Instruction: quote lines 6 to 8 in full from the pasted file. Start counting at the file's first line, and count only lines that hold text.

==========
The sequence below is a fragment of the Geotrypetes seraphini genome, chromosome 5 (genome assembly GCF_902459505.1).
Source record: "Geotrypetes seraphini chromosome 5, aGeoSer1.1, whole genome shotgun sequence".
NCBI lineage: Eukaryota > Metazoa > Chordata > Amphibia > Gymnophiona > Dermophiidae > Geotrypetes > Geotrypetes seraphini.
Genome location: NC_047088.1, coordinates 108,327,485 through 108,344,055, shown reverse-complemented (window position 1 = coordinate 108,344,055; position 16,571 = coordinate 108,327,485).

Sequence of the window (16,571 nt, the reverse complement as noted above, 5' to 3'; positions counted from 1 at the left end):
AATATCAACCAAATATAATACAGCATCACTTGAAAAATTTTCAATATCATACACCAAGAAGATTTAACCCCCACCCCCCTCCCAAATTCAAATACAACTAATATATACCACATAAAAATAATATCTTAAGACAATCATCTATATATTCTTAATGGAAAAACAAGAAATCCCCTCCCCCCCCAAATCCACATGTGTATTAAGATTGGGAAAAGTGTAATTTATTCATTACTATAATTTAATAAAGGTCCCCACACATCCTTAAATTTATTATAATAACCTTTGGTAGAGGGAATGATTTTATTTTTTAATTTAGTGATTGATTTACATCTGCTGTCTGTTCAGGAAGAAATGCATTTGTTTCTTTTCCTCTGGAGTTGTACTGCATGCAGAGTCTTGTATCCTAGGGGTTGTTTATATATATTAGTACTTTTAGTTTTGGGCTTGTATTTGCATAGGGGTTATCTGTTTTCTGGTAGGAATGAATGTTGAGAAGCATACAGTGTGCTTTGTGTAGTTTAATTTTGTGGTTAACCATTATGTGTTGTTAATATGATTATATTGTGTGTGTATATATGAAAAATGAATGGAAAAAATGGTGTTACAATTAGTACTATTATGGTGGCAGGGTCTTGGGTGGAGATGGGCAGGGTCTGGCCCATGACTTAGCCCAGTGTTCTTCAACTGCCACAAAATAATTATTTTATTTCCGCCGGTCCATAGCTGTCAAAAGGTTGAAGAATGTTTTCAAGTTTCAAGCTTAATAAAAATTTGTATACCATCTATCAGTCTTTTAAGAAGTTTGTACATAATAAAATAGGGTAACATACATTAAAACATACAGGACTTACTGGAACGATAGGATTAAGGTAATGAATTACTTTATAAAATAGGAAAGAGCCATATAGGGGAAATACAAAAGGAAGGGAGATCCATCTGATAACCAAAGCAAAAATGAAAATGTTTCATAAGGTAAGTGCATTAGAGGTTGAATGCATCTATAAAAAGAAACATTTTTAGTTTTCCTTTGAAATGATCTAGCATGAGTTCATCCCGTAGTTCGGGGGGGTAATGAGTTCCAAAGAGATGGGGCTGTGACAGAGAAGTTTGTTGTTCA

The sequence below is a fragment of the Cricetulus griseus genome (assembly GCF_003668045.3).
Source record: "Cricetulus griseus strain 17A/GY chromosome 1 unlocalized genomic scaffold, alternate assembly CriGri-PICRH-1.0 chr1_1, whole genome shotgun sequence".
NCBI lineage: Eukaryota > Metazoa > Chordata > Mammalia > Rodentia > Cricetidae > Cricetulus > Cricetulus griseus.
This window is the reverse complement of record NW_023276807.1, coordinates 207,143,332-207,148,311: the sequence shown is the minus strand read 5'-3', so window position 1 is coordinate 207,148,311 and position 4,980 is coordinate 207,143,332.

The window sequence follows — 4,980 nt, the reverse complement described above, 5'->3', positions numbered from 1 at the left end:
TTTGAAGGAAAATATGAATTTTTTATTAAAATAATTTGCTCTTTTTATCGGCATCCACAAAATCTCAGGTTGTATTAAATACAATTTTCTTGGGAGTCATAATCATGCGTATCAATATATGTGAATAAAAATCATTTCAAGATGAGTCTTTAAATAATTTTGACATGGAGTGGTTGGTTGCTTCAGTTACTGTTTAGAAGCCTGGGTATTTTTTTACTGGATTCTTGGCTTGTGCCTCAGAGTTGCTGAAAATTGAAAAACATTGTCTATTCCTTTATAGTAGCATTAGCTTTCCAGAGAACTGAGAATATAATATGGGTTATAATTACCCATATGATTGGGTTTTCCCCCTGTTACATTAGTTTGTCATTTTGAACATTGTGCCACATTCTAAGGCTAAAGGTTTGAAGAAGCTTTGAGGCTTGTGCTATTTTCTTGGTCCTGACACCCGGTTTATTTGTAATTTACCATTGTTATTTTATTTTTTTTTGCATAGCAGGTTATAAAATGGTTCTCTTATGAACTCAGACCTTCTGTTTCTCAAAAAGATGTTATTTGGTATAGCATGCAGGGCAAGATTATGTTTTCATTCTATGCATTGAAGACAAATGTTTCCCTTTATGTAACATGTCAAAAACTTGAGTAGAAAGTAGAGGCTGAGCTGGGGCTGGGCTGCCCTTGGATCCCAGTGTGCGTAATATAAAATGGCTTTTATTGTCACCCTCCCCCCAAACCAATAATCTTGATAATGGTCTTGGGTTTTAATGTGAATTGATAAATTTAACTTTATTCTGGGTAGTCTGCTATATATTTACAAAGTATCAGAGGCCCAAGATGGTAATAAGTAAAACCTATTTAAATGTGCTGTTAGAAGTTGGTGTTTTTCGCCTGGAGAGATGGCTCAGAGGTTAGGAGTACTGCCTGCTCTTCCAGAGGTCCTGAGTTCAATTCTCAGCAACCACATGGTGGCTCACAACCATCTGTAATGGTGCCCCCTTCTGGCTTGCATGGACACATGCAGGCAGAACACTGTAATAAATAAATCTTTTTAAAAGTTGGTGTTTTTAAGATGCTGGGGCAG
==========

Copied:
AATATCAACCAAATATAATACAGCATCACTTGAAAAATTTTCAATATCATACACCAAGAAGATTTAACCCCCACCCCCCTCCCAAATTCAAATACAACTAATATATACCACATAAAAATAATATCTTAAGACAATCATCTATATATTCTTAATGGAAAAACAAGAAATCCCCTCCCCCCCCAAATCCACATGTGTATTAAGATTGGGAAAAGTGTAATTTATTCATTACTATAATTTAATAAAGGTCCCCACACATCCTTAAATTTATTATAATAACCTTTGGTAGAGGGAATGATTTTATTTTTTAATTTAGTGATTGATTTACATCTGCTGTCTGTTCAGGAAGAAATGCATTTGTTTCTTTTCCTCTGGAGTTGTACTGCATGCAGAGTCTTGTATCCTAGGGGTTGTTTATATATATTAGTACTTTTAGTTTTGGGCTTGTATTTGCATAGGGGTTATCTGTTTTCTGGTAGGAATGAATGTTGAGAAGCATACAGTGTGCTTTGTGTAGTTTAATTTTGTGGTTAACCATTATGTGTTGTTAATATGATTATATTGTGTGTGTATATATGAAAAATGAATGGAAAAAATGGTGTTACAATTAGTACTATTATGGTGGCAGGGTCTTGGGTGGAGATGGGCAGGGTCTGGCCCATGACTTAGCCCAGTGTTCTTCAACTGCCACAAAATAATTATTTTATTTCCGCCGGTCCATAGCTGTCAAAAGGTTGAAGAATGTTTTCAAGTTTCAAGCTTAATAAAAATTTGTATACCATCTATCAGTCTTTTAAGAAGTTTGTACATAATAAAATAGGGTAACATACATTAAAACATACAGGACTTACTGGAACGATAGGATTAAGGTAATGAATTACTTTATAAAATAGGAAAGAGCCATATAGGGGAAATACAAAAGGAAGGGAGATCCATCTGATAACCAAAGCAAAAATGAAAATGTTTCATAAGGTAAGTGCATTAGAGGTTGAATGCATCTATAAAAAGAAACATTTTTAGTTTTCCTTTGAAATGATCTAGCATGAGTTCATCCCGTAGTTCGGGGGGGTAATGAGTTCCAAAGAGATGGGGCTGTGACAGAGAAGTTTGTTGTTCA

The sequence below is a fragment of the Cricetulus griseus genome (assembly GCF_003668045.3).
Source record: "Cricetulus griseus strain 17A/GY chromosome 1 unlocalized genomic scaffold, alternate assembly CriGri-PICRH-1.0 chr1_1, whole genome shotgun sequence".